THE AUTHORITARIAN STATE AND ANTIPARLIAMENTARISM
In 1848 an age of disorder that had lasted sixty years culminated in revolutions that shook the major European countries. In response to these continuous revolts a reaction occurred among citizens, political thinkers, and politicians in what can best be described as a revolt against revolution and its implications. Supporters of this view objected not to the principle of implementing the people's will but to the method of expressing and implementing its decisions, considered first conducive to disorder and then to mediocrity. The period between 1848 and the new century witnessed the elaboration of various political projects critical of the representative institutions that had emerged from Enlightenment and French revolutionary tenets. The authors of these proposals injected an authoritarian theme into the political debate not in the name of old regime monarchical beliefs but, paradoxically, with the goal of providing political constructions with a modern legitimacy.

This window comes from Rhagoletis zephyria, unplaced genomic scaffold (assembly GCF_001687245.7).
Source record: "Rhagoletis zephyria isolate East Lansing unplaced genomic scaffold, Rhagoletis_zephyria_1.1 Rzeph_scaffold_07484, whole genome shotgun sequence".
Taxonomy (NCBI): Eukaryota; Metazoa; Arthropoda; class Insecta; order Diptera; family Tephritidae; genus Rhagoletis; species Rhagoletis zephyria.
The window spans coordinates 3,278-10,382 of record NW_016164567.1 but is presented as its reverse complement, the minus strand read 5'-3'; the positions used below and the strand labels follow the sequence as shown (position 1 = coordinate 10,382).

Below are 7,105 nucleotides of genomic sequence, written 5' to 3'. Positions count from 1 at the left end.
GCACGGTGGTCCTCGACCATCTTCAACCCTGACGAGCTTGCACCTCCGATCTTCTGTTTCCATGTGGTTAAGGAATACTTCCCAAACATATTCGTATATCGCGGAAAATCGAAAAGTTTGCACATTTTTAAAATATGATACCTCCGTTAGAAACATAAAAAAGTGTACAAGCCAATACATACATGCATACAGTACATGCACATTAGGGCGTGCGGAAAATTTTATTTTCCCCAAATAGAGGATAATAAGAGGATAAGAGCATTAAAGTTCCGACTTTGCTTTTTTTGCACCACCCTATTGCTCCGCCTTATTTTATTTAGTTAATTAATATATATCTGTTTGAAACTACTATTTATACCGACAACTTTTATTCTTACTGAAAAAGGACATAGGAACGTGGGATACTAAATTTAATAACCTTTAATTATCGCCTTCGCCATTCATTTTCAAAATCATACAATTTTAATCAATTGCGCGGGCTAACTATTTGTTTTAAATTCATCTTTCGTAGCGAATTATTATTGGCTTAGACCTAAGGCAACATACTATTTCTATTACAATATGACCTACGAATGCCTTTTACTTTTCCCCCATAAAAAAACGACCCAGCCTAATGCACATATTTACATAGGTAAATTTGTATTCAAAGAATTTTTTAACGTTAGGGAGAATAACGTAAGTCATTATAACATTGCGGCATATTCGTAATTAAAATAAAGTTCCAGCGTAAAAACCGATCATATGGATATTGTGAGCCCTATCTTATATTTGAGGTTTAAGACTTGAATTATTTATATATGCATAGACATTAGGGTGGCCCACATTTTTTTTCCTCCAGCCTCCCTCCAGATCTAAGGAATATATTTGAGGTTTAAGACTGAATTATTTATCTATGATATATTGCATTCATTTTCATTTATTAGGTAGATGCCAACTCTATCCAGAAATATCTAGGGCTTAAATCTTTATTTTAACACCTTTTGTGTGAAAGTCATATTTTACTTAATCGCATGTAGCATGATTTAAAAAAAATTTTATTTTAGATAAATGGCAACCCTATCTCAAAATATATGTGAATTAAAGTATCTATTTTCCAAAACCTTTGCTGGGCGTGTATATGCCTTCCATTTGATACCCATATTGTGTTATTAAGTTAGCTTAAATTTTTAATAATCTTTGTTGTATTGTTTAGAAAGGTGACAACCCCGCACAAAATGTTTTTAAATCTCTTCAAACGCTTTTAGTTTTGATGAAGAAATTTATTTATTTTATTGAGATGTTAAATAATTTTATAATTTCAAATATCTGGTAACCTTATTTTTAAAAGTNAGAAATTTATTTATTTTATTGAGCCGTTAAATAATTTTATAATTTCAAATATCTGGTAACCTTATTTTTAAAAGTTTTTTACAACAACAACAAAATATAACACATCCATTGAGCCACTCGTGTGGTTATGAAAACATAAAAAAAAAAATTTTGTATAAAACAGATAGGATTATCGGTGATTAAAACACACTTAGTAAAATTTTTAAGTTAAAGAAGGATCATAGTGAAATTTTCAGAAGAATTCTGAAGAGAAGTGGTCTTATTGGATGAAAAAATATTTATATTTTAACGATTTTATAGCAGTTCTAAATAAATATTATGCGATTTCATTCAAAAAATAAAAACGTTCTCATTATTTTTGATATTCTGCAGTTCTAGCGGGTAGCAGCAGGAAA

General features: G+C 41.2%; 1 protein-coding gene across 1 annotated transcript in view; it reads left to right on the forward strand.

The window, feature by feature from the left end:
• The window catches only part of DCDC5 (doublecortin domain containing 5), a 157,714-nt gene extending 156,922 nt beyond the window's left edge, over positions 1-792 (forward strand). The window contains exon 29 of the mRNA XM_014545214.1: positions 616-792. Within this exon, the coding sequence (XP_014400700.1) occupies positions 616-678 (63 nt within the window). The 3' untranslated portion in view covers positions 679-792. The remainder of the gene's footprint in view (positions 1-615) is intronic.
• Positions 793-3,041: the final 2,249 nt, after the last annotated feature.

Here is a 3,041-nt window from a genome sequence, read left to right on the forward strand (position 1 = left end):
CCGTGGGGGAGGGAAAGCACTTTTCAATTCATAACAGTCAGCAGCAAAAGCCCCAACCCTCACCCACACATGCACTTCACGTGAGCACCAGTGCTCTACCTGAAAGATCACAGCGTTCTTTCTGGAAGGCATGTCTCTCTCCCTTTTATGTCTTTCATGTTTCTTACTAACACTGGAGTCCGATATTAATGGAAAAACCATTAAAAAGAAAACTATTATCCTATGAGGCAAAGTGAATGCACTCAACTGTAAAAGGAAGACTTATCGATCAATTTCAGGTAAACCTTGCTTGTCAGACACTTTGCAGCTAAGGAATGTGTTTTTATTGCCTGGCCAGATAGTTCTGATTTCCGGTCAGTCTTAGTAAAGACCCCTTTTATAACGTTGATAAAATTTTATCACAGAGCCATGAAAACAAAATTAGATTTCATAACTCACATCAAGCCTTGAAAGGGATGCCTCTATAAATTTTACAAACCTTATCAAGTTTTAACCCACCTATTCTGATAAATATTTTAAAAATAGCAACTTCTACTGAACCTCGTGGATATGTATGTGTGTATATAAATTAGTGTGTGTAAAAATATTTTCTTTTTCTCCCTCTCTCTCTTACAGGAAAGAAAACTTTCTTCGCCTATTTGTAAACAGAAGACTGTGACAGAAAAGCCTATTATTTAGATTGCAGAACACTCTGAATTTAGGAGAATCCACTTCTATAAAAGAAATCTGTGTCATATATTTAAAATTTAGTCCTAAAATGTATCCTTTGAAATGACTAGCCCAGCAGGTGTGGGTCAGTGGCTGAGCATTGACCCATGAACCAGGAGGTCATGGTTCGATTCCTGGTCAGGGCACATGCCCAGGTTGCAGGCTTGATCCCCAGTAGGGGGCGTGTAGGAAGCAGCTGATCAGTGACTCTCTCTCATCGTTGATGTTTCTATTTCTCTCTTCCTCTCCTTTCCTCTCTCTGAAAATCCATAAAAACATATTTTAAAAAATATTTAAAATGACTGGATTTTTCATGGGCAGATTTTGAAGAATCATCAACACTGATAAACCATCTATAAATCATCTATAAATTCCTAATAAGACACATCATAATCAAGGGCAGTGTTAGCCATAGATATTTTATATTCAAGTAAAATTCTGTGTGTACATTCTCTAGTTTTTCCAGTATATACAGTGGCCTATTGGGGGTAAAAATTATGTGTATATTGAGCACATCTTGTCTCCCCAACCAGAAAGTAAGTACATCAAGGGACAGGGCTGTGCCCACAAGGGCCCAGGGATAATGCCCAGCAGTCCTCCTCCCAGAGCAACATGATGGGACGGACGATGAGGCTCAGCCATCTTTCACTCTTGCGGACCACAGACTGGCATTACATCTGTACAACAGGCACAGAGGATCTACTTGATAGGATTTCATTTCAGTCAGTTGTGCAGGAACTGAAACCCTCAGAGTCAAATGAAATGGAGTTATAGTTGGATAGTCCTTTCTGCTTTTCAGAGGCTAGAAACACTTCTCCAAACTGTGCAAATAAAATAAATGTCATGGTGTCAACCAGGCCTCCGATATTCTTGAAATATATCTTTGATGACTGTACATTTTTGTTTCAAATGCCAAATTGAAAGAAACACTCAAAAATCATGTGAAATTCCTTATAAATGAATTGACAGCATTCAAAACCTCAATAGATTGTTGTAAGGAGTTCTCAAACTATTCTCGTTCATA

In France after 1850, the term "Caesarism" signified a form of goverment that had emerged from revolutionary disorder and was headed by a charismatic leader ruling strongly in the interest of and by the will of everyone. The head of state agreed to consult with the governed by means of plebiscites. The concept of Caesarism (from the political dictatorship imposed by Julius Caesar for the salvation of ancient Rome) promised to put an end to revolutionary agitation while avoiding both the absolutism of monarchies and the inefficiency of parliaments. A dic-